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The Death of the TV-Industrial Complex

Remember the much-maligned "military-industrial complex"? The idea behind it was simple. The government spent money on weapons. Companies received tax dollars to build weapons. These companies hired labor. They paid taxes. The taxes were used to buy more weapons. A virtuous cycle was created: The government got bigger, employment went up, and it appeared that everyone was a winner.

The military-industrial complex was likely responsible for many of the world's ills, but it was undeniably a symbiotic system. As one half of it grew and prospered, so did the other.

Little noticed over the past fifty years was a very different symbiotic relationship, one that arguably created far more wealth (with large side effects) than the military-industrial complex did. I call it the TV-industrial complex. The reason we need to worry about it is that it's dying. We built a huge economic engine around the idea of this system, and now it's going away. The death of the complex is responsible for much of the turmoil at our companies today.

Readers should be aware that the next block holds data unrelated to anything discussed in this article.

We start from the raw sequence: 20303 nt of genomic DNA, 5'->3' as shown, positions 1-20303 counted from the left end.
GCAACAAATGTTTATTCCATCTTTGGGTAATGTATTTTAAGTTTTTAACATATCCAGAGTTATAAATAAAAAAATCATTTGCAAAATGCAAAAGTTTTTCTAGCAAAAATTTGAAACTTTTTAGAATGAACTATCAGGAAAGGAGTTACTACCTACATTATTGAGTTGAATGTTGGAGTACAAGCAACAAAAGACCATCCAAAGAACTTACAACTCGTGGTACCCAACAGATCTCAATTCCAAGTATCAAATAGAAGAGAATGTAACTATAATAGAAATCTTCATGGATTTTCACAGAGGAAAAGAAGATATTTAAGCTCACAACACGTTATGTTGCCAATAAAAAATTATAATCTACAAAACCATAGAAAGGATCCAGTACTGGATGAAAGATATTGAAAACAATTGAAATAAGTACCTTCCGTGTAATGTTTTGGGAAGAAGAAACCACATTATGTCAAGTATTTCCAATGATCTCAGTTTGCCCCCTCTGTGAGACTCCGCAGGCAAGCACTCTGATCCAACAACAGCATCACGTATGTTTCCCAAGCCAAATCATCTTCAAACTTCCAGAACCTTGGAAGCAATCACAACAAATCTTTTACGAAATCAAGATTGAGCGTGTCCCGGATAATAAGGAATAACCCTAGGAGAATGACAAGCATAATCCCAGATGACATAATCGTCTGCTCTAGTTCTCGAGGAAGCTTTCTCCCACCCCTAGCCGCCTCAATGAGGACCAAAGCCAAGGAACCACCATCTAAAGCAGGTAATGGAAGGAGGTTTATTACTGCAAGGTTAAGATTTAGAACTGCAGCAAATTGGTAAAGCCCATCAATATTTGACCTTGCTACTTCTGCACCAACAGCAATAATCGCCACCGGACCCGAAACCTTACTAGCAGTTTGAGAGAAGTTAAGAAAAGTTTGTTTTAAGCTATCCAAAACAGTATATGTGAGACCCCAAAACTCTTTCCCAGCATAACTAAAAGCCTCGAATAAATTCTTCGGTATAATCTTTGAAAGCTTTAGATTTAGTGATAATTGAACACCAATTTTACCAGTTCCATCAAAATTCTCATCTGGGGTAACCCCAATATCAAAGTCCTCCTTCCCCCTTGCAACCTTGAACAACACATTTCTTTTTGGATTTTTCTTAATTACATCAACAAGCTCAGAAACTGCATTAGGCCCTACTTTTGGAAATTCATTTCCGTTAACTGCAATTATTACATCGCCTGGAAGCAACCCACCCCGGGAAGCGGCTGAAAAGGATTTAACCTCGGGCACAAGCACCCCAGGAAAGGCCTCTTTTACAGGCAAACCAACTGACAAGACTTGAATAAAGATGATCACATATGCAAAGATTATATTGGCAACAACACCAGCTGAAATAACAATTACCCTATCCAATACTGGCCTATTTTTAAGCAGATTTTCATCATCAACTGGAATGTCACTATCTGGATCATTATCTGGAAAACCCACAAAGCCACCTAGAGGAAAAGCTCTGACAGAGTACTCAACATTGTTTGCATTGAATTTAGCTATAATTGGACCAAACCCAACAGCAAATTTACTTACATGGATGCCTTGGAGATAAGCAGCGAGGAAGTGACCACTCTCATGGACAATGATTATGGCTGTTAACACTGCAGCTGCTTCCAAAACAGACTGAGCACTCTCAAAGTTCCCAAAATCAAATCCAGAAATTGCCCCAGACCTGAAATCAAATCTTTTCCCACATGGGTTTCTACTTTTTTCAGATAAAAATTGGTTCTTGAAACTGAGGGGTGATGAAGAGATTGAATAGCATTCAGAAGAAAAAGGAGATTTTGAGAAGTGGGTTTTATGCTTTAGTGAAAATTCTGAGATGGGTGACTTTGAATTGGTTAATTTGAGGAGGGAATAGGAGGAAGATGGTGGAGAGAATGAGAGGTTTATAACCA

The system was simple. Find a large market niche that's growing and not yet dolginated. Build a factory. Buy a lot of TV ads. The ads will lead to retail distribution and to sales. The sales will keep the factory busy and create profits.

Astute businesses then used all the profits to buy more ads. This led to more distribution and more factories. Soon the virtuous cycle was in place, and a large, profitable brand was built.

As the brand was built, it could command a higher price, generating larger profits and leaving more money for more TV ads. Consumers were trained to believe that "as seen on TV" was proof of product quality, so they looked for products on television. Non-advertised brands lost distribution and, ultimately, profits.

The old system worked for Revlon. Charles Revson was one of the first big TV advertisers, and advertising grew his company dramatically. Where did he spend his profits? On more TV ads.

In 1962, a smart ad agency hired Jay Ward, creator of Bullwinkle, and asked him to make a commercial. He invented Cap'n Crunch and came back with an animated commercial. Then, and only after that was done, did the cereal company go about actually making a cereal. Quaker knew that if they had a commercial, they could run enough ads to imprint the Cap'n into just about every kid in America. The cereal was secondary. You could never afford to introduce Cap'n Crunch today, regardless of who made your commercial. Kids won't listen. Neither will adults.

This tidbit is from Purple Cow from Seth Godin

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